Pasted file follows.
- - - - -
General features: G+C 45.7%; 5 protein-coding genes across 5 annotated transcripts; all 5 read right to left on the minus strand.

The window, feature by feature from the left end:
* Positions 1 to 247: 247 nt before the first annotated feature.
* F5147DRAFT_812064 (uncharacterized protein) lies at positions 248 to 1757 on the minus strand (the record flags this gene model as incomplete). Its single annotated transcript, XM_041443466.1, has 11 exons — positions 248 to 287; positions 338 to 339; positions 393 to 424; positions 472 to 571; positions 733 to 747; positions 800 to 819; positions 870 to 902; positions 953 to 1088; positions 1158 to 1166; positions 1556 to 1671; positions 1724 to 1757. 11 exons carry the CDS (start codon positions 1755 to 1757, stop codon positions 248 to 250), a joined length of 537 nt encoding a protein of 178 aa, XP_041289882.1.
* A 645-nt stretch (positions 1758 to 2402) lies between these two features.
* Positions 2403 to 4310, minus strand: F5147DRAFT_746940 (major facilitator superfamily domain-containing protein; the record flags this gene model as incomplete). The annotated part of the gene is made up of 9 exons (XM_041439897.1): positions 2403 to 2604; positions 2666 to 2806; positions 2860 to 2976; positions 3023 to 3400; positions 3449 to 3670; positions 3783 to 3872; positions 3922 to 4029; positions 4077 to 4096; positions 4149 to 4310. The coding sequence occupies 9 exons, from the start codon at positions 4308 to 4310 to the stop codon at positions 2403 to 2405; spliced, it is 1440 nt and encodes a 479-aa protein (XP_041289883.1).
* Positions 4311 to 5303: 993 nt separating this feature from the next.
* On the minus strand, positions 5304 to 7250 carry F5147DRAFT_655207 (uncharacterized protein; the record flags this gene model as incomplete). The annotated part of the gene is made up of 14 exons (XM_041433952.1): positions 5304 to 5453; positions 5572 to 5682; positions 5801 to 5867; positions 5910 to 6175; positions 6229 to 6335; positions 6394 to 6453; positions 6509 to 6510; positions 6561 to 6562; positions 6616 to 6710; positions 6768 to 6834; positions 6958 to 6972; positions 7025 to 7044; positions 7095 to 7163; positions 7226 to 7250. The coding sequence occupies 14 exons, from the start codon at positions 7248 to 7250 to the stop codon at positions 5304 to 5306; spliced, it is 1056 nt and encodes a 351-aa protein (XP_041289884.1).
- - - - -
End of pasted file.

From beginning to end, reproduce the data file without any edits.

General features: G+C 45.7%; 5 protein-coding genes across 5 annotated transcripts; all 5 read right to left on the minus strand.

The window, feature by feature from the left end:
* Positions 1 to 247: 247 nt before the first annotated feature.
* F5147DRAFT_812064 (uncharacterized protein) lies at positions 248 to 1757 on the minus strand (the record flags this gene model as incomplete). Its single annotated transcript, XM_041443466.1, has 11 exons — positions 248 to 287; positions 338 to 339; positions 393 to 424; positions 472 to 571; positions 733 to 747; positions 800 to 819; positions 870 to 902; positions 953 to 1088; positions 1158 to 1166; positions 1556 to 1671; positions 1724 to 1757. 11 exons carry the CDS (start codon positions 1755 to 1757, stop codon positions 248 to 250), a joined length of 537 nt encoding a protein of 178 aa, XP_041289882.1.
* A 645-nt stretch (positions 1758 to 2402) lies between these two features.
* Positions 2403 to 4310, minus strand: F5147DRAFT_746940 (major facilitator superfamily domain-containing protein; the record flags this gene model as incomplete). The annotated part of the gene is made up of 9 exons (XM_041439897.1): positions 2403 to 2604; positions 2666 to 2806; positions 2860 to 2976; positions 3023 to 3400; positions 3449 to 3670; positions 3783 to 3872; positions 3922 to 4029; positions 4077 to 4096; positions 4149 to 4310. The coding sequence occupies 9 exons, from the start codon at positions 4308 to 4310 to the stop codon at positions 2403 to 2405; spliced, it is 1440 nt and encodes a 479-aa protein (XP_041289883.1).
* Positions 4311 to 5303: 993 nt separating this feature from the next.
* On the minus strand, positions 5304 to 7250 carry F5147DRAFT_655207 (uncharacterized protein; the record flags this gene model as incomplete). The annotated part of the gene is made up of 14 exons (XM_041433952.1): positions 5304 to 5453; positions 5572 to 5682; positions 5801 to 5867; positions 5910 to 6175; positions 6229 to 6335; positions 6394 to 6453; positions 6509 to 6510; positions 6561 to 6562; positions 6616 to 6710; positions 6768 to 6834; positions 6958 to 6972; positions 7025 to 7044; positions 7095 to 7163; positions 7226 to 7250. The coding sequence occupies 14 exons, from the start codon at positions 7248 to 7250 to the stop codon at positions 5304 to 5306; spliced, it is 1056 nt and encodes a 351-aa protein (XP_041289884.1).